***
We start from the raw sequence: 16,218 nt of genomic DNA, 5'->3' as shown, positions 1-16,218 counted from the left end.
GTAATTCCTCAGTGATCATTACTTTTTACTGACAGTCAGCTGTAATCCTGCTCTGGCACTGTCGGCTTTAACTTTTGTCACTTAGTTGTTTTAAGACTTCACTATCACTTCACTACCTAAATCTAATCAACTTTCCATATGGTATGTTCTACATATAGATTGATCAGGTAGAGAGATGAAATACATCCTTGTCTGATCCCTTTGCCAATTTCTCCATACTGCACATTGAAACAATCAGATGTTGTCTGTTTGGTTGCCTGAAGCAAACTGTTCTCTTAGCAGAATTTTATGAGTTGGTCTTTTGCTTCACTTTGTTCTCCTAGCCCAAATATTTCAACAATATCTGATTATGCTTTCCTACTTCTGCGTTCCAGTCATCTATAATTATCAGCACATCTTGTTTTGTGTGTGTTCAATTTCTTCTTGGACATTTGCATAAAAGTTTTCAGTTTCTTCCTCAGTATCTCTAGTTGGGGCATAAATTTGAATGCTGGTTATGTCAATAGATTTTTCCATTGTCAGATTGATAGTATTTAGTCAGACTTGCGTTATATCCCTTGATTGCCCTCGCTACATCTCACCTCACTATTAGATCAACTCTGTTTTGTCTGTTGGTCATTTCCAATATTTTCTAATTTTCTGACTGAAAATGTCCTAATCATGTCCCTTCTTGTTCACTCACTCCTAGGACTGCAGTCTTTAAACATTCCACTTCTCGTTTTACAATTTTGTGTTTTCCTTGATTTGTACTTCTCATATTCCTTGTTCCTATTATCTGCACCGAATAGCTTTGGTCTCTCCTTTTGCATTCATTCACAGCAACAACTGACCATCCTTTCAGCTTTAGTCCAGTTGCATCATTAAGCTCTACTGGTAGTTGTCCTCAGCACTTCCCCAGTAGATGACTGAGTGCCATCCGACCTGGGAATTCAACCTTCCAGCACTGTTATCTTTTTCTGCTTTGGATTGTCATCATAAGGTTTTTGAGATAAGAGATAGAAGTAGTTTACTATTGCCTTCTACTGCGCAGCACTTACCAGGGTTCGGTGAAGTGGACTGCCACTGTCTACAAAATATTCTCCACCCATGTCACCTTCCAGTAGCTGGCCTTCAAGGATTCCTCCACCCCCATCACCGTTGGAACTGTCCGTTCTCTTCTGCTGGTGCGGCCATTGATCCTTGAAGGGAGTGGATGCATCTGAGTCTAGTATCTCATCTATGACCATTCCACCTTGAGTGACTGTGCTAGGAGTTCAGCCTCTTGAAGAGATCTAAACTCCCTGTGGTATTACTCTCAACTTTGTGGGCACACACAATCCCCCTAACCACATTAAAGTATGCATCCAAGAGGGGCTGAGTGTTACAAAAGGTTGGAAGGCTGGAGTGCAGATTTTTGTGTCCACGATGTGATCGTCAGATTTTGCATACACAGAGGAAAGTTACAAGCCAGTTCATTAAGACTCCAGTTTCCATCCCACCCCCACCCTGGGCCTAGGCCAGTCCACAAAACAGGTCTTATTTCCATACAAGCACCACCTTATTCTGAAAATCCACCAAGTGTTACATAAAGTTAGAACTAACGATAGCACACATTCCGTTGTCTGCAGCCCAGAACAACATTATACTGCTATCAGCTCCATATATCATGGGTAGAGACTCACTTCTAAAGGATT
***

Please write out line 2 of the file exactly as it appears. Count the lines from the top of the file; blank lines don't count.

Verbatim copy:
GTAATTCCTCAGTGATCATTACTTTTTACTGACAGTCAGCTGTAATCCTGCTCTGGCACTGTCGGCTTTAACTTTTGTCACTTAGTTGTTTTAAGACTTCACTATCACTTCACTACCTAAATCTAATCAACTTTCCATATGGTATGTTCTACATATAGATTGATCAGGTAGAGAGATGAAATACATCCTTGTCTGATCCCTTTGCCAATTTCTCCATACTGCACATTGAAACAATCAGATGTTGTCTGTTTGGTTGCCTGAAGCAAACTGTTCTCTTAGCAGAATTTTATGAGTTGGTCTTTTGCTTCACTTTGTTCTCCTAGCCCAAATATTTCAACAATATCTGATTATGCTTTCCTACTTCTGCGTTCCAGTCATCTATAATTATCAGCACATCTTGTTTTGTGTGTGTTCAATTTCTTCTTGGACATTTGCATAAAAGTTTTCAGTTTCTTCCTCAGTATCTCTAGTTGGGGCATAAATTTGAATGCTGGTTATGTCAATAGATTTTTCCATTGTCAGATTGATAGTATTTAGTCAGACTTGCGTTATATCCCTTGATTGCCCTCGCTACATCTCACCTCACTATTAGATCAACTCTGTTTTGTCTGTTGGTCATTTCCAATATTTTCTAATTTTCTGACTGAAAATGTCCTAATCATGTCCCTTCTTGTTCACTCACTCCTAGGACTGCAGTCTTTAAACATTCCACTTCTCGTTTTACAATTTTGTGTTTTCCTTGATTTGTACTTCTCATATTCCTTGTTCCTATTATCTGCACCGAATAGCTTTGGTCTCTCCTTTTGCATTCATTCACAGCAACAACTGACCATCCTTTCAGCTTTAGTCCAGTTGCATCATTAAGCTCTACTGGTAGTTGTCCTCAGCACTTCCCCAGTAGATGACTGAGTGCCATCCGACCTGGGAATTCAACCTTCCAGCACTGTTATCTTTTTCTGCTTTGGATTGTCATCATAAGGTTTTTGAGATAAGAGATAGAAGTAGTTTACTATTGCCTTCTACTGCGCAGCACTTACCAGGGTTCGGTGAAGTGGACTGCCACTGTCTACAAAATATTCTCCACCCATGTCACCTTCCAGTAGCTGGCCTTCAAGGATTCCTCCACCCCCATCACCGTTGGAACTGTCCGTTCTCTTCTGCTGGTGCGGCCATTGATCCTTGAAGGGAGTGGATGCATCTGAGTCTAGTATCTCATCTATGACCATTCCACCTTGAGTGACTGTGCTAGGAGTTCAGCCTCTTGAAGAGATCTAAACTCCCTGTGGTATTACTCTCAACTTTGTGGGCACACACAATCCCCCTAACCACATTAAAGTATGCATCCAAGAGGGGCTGAGTGTTACAAAAGGTTGGAAGGCTGGAGTGCAGATTTTTGTGTCCACGATGTGATCGTCAGATTTTGCATACACAGAGGAAAGTTACAAGCCAGTTCATTAAGACTCCAGTTTCCATCCCACCCCCACCCTGGGCCTAGGCCAGTCCACAAAACAGGTCTTATTTCCATACAAGCACCACCTTATTCTGAAAATCCACCAAGTGTTACATAAAGTTAGAACTAACGATAGCACACATTCCGTTGTCTGCAGCCCAGAACAACATTATACTGCTATCAGCTCCATATATCATGGGTAGAGACTCACTTCTAAAGGATT